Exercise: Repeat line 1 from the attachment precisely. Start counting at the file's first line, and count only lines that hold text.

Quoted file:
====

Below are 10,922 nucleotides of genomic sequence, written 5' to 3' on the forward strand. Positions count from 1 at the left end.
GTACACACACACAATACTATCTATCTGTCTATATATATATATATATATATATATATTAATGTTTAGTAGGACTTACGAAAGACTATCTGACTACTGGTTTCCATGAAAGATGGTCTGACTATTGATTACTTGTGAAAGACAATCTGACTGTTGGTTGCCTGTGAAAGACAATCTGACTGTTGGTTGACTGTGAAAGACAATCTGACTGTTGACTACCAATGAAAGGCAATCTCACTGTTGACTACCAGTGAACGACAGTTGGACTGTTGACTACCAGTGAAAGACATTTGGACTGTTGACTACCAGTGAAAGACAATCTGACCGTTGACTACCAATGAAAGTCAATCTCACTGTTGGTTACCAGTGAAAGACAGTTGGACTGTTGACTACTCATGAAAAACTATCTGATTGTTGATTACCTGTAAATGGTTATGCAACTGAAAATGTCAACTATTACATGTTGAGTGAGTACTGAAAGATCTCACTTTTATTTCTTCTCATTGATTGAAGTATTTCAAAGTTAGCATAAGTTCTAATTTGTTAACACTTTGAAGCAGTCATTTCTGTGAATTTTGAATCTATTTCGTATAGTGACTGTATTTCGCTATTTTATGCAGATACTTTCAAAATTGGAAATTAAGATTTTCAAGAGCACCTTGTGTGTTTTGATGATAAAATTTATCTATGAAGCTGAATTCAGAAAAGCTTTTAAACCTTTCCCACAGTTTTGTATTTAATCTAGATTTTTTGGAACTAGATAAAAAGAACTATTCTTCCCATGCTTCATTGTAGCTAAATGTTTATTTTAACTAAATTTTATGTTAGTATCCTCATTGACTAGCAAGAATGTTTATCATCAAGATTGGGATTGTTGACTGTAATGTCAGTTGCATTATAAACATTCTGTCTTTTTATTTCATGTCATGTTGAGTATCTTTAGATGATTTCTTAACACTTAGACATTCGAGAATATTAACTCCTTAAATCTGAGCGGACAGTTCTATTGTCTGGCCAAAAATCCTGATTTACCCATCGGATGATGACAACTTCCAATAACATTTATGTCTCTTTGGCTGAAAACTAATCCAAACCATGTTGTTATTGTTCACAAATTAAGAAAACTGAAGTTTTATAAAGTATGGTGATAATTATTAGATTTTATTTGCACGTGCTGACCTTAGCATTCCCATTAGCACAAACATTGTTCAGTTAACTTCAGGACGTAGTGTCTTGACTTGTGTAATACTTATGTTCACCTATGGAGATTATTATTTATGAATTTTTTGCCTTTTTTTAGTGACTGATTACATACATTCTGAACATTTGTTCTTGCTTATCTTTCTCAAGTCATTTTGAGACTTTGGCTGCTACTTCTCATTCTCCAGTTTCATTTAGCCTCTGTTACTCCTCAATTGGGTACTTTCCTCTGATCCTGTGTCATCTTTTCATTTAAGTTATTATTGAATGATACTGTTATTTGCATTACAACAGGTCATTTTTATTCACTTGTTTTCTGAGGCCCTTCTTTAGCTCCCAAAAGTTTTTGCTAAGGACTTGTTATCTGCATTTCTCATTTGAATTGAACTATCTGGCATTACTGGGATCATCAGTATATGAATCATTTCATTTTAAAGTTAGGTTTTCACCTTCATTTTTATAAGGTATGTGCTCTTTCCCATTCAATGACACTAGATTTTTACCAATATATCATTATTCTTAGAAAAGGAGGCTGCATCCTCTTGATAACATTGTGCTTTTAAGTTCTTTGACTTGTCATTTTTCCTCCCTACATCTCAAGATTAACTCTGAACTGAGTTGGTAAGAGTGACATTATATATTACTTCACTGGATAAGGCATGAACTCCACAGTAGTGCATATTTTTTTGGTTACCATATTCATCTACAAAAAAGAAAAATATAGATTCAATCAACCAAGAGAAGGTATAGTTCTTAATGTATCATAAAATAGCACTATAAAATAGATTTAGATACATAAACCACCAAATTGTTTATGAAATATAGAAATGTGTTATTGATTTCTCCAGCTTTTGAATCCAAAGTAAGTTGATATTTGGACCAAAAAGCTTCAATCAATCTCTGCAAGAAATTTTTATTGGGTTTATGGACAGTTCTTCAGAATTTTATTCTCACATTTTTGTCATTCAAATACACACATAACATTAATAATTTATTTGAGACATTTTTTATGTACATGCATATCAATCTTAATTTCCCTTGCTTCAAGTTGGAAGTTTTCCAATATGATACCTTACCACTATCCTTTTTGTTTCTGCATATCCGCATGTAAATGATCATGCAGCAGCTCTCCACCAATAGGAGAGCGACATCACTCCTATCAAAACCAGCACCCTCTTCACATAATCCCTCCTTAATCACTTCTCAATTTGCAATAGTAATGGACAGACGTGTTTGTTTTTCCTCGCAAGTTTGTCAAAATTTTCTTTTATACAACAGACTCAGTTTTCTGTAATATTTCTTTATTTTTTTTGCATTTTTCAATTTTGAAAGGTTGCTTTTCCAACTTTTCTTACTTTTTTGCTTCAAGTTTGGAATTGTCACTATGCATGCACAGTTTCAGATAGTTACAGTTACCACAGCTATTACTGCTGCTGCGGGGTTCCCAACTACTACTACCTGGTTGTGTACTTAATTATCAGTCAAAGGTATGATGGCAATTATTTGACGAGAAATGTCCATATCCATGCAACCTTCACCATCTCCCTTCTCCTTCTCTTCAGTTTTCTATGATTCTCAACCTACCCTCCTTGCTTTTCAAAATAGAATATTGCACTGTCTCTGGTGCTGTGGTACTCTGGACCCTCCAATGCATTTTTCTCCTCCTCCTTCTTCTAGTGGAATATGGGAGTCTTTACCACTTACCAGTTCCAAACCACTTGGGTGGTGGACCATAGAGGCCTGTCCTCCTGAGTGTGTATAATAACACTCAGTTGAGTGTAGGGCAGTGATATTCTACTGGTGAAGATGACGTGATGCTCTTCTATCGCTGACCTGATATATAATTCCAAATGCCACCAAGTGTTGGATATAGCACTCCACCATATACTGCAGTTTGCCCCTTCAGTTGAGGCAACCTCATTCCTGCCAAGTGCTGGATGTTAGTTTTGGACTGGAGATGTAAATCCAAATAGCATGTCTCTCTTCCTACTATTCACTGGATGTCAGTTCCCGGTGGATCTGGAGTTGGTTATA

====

Below are 10,922 nucleotides of genomic sequence, written 5' to 3' on the forward strand. Positions count from 1 at the left end.